C Macro stuff
Saturday, 22 August 2020
|
Écrit par
Grégory Soutadé

Let's play with some strangefun C stuff related to macro implementation in GCC compiler.

In the next code, we will work on this kind of structure which is a basic implementation of a matrix structure :

typedef struct {
  int width;
  int height;
  double* data;
} matrix;

In a standard algorithm implementation, we would use malloc() for at least .data field. But, in embedded world, it's preferable to use static allocations (if we use "static" matrices with known parameters).

Use an array as a C macro parameter

First trap of our compiler. We want to statically initalize an array like this :

#define STATIC_ARRAY(_name, _values) double _name[] = _values

STATIC_ARRAY(myArray, {0.0, 0.1, 0.2};

Compilation returns this error :

b.c:5:38: error: macro "STATIC_ARRAY" passed 4 arguments, but takes just 2
STATIC_ARRAY(myArray, {0.0, 0.1, 0.2});

The second argument is not considered as an array, but a list of arguments. My question is WHY ??? This seems a non sense as the goal of macros is to copy paste without interpretation.

Solution I found is to use a variadic macro parameter. This will only works for one array value.

#define STATIC_ARRAY(_name, ...) double _name[] = __VA_ARGS__

STATIC_ARRAY(myArray, {0.0, 0.1, 0.2});

In flight shadow array

Another problem come if I make a more complex macro to initialize my structure. Basically, we may do something like this :

#define STATIC_MATRIX(_name, _width, _height, ...)          \
  static matrix _name = {.width = _width, .height=_height, .data=__VA_ARGS__}

STATIC_MATRIX(myMat, 2,2, {0.0, 0.1, 0.2, 0.3});

Which give a wonderful error :

b.c:13:1: warning: braces around scalar initializer
STATIC_MATRIX(myMat, 2,2, {0.0, 0.1, 0.2, 0.3});
^
b.c:13:1: note: (near initialization for ‘myMat.data’)
b.c:13:28: error: incompatible types when initializing type ‘double *’ using type ‘double’
STATIC_MATRIX(myMat, 2,2, {0.0, 0.1, 0.2, 0.3});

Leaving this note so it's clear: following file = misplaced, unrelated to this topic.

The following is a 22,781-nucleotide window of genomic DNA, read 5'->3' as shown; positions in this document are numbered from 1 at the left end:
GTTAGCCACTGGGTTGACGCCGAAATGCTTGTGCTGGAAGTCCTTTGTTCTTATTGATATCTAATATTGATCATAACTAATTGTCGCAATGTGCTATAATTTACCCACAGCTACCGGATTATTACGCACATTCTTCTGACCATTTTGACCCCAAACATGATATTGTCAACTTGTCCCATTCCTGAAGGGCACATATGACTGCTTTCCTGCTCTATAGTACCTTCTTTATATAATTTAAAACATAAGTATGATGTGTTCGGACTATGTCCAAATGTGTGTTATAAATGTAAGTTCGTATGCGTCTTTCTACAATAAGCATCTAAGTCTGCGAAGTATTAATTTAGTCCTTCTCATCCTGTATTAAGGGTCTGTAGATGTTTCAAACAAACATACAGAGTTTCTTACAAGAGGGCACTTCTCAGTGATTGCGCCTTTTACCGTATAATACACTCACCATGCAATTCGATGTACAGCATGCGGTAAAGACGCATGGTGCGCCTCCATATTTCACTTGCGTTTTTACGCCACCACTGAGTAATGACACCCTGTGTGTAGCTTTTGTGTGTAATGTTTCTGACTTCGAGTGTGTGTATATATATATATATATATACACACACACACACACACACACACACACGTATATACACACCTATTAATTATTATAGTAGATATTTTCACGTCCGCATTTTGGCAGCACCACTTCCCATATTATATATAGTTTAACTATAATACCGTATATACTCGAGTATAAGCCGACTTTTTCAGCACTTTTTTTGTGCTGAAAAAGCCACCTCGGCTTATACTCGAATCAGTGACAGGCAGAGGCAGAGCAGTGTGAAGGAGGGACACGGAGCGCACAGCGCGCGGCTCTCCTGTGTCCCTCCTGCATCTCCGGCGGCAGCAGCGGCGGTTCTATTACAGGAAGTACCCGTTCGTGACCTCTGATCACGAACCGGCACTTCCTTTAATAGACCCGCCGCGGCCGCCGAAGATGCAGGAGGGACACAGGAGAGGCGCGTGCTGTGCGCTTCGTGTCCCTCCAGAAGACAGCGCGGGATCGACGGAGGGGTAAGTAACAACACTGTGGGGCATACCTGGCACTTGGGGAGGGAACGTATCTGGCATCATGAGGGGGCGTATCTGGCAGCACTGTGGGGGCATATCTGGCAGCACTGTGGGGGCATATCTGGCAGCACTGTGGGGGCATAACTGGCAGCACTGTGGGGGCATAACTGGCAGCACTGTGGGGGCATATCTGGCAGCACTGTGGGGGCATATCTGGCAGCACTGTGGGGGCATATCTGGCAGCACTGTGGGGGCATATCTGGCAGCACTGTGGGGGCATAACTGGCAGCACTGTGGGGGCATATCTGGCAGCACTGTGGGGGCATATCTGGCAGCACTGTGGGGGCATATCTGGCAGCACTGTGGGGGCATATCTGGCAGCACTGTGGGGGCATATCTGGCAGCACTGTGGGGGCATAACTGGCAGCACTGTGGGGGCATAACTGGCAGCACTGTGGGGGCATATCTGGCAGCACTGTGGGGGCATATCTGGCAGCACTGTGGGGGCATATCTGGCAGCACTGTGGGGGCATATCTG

The correct way to initialize our structure is to declare an array and affect it to .data field. We can embbed this declaration in macro definition :

#define CONCAT_DIRECT(s1, s2) s1##s2
#define CONCAT(s1, s2) CONCAT_DIRECT(s1, s2)

#define STATIC_MATRIX(_mat, _w, _h, ...)            \
static double CONCAT(sarr_,__LINE__)[]=__VA_ARGS__;static matrix _mat={.width=_w,.height=_h,.data=CONCAT(sarr_,__LINE__)}

STATIC_MATRIX(myMat, 2,2, {0.0, 0.1, 0.2, 0.3});

This a bit long, but it works ! The macro creates two statics objects, one named by user and one which is unique thanks to line number concatenation. Note, that we cannot split it on two lines due to line number in the name.

We can modify this macro (or create a new one) by removing static attributes. In this case, be careful if you define it in an header, and use it in two separate file at the same line. It could be interesting to use static objects or not depending on variables usage.

Another improvement could be to create const array if data is not updated. Thus, compiler can use a the same memory space for multiple matrix arrays with the same values.

Last but not least. Here, the created array has a variable length that depends on value in parameter. We can fix its size with :

static double CONCATENATE(static_darray_,__LINE__)[_width*_height]
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